As almost anyone who reads the news will know, many celebrities such as Kate Upton, Kirsten Dunst and most heavily published Jennifer Lawrence have recently had their iCloud accounts hacked leading to intimate, naked and private photos being acquired and released on the internet. In light of this recent celebrity scandal I have put together some thoughts.
The Two Sides
It seems to me that there is outrage from two camps. The first (including the celebrities themselves) are outraged at the hackers for stealing their photos and entering their private lives, digitally. This is completely understandable as they feel vulnerable and –for lack of a better word– naked. These people are also outraged at the technology (Apple’s iCloud and more importantly, Photo Stream) for syncing their photos between devices over a network and for a lack of information about such activity. This is somewhat a blurry anger; more of a knee jerk reaction than a calculated criticism.
The other camp, is made up of people who are defending the technology and pointing out unempathetically that the celebrities should have had better security and be more savvy with their digital data. They’re probably also the ones questioning why they have even taken naked selfies in the first place! And I mean, really naked. Someone on my Twitter feed retweeted some images of J-Law which of course appeared in my timeline and seriously, those photos were more than just private underwear shots.
The Difficulties in Taking Sides
Unfortunately, neither of the two sides are 100% correct as we need to find a stance in the middle of this crossroad between digital security, convenience, common sense and nudity. I really do feel for people when they have their digital lives upturned and ruined, because there is no tangible context for whatever they have lost and to make matters worse, there is often no monetary value to whatever they have lost.
I do feel as though the technology really isn’t to blame in this instance. iCloud is a very smart service that serves many millions of people with the background tasks of keeping our many devices synchronised together. A task that many people would be unsure where to begin if they were to manually do it themselves, but absolutely love the fact that it just works. This convenience and simplicity comes at a cost though and we all need to be aware of how much control we can retain over our accounts. It’s also worth noting that this scandal hasn’t been brought about from a technical failure in iCloud’s system, but more of a targeted attack i.e. celebrities had their login/access credentials exposed in some way or another.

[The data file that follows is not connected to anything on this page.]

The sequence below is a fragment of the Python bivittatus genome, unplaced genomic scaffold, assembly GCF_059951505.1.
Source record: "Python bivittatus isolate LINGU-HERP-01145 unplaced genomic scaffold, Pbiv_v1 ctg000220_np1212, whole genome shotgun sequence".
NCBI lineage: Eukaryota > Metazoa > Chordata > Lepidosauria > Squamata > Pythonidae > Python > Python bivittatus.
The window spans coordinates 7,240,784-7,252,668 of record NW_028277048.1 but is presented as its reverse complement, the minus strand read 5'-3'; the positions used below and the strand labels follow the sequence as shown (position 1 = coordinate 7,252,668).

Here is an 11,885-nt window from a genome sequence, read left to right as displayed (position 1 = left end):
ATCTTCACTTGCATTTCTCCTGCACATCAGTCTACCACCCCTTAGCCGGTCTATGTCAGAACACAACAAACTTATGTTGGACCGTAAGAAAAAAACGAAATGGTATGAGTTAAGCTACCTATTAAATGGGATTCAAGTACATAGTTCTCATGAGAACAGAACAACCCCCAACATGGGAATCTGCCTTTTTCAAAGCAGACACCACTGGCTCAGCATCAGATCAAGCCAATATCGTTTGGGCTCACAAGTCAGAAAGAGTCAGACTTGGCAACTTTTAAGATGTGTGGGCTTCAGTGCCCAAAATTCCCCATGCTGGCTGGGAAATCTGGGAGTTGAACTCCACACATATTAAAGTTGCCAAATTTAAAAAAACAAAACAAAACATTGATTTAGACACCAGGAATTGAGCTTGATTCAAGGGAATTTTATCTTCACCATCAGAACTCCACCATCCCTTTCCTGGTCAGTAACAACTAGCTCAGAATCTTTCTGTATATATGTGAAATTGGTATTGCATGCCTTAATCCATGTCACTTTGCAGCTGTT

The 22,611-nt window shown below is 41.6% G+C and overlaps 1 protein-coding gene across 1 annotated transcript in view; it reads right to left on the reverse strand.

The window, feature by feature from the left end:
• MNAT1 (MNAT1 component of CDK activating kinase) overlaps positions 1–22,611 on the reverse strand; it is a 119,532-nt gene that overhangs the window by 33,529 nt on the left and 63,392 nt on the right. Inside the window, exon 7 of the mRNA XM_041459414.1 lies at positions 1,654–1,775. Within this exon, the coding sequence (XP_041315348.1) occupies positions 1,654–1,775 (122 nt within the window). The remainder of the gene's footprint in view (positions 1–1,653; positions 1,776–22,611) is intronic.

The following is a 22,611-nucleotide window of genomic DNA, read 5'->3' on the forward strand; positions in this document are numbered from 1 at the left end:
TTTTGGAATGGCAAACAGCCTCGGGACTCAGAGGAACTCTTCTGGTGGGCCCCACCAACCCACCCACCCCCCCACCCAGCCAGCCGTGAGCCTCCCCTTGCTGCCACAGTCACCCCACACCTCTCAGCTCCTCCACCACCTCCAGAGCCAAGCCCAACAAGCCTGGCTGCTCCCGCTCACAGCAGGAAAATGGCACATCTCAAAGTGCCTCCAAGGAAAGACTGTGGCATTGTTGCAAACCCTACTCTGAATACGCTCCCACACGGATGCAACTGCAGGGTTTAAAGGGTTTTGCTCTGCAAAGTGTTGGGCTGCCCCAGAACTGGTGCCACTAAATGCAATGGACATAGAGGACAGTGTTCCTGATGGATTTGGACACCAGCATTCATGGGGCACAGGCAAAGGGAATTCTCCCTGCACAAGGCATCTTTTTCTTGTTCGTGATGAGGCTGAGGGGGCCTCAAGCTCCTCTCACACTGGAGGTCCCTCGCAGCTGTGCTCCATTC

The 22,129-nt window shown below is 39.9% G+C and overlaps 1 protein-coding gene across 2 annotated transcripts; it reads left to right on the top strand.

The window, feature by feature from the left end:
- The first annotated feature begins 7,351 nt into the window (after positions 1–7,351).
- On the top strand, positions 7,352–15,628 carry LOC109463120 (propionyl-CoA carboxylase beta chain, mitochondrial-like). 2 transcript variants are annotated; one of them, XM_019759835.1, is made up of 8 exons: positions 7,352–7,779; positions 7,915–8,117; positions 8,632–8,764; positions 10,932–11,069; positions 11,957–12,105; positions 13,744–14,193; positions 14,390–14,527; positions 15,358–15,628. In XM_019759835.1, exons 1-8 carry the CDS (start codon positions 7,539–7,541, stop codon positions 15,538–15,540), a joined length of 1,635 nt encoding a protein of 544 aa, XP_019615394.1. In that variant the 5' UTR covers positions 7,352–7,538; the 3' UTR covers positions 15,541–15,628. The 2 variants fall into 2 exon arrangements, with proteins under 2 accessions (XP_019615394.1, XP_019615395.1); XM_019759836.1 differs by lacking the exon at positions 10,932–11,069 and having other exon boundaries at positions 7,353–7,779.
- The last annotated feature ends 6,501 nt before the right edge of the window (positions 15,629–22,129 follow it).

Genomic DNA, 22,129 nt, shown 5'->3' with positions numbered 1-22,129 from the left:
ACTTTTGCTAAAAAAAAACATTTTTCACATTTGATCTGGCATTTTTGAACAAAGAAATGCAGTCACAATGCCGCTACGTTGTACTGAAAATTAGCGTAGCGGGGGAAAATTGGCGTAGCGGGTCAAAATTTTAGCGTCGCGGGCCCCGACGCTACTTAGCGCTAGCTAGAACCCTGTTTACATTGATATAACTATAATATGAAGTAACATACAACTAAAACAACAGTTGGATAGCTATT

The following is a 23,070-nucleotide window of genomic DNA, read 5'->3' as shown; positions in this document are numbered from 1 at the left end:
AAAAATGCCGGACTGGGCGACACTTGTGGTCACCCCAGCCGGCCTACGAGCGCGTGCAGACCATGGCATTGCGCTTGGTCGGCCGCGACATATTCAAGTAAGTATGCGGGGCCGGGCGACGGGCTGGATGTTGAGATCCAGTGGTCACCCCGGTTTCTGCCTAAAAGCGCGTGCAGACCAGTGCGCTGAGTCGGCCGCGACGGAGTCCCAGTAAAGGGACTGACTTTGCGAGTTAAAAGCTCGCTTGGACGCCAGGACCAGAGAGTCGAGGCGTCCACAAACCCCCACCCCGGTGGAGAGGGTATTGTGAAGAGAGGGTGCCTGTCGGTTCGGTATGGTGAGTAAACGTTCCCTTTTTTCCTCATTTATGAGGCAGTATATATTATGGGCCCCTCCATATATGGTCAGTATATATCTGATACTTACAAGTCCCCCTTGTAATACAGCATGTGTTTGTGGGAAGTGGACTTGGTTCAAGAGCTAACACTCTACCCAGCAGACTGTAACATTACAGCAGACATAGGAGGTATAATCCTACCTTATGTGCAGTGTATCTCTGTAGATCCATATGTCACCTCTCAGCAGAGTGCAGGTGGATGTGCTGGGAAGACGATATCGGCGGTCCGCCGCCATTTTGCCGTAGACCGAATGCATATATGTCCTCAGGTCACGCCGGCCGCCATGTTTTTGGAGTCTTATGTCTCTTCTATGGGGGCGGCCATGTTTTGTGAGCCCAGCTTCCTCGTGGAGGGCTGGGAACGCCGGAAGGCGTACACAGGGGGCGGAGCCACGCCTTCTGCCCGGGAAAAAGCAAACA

There’s a thin line that technology companies have to balance over confusing and annoying users with increased security measures and laying down the best security they can offer. All too often, people will risk their security for convenience or laziness and then point the finger of blame when something fails in an attempt to try and find support. Even in the physical world, it still shocks me how many people have front doors that don’t automatically lock when closed, leaving anyone easy access to literally just ‘open’ the door to their lives.
I’m sure we have all been pestered by a system or administrator about the strength of our passwords and to not repeat them etc., but you really do have to listen to this advice. I’m no security expert, but here’s a quick tip for you: the easiest way to have a secure password is quite simply to make it longer.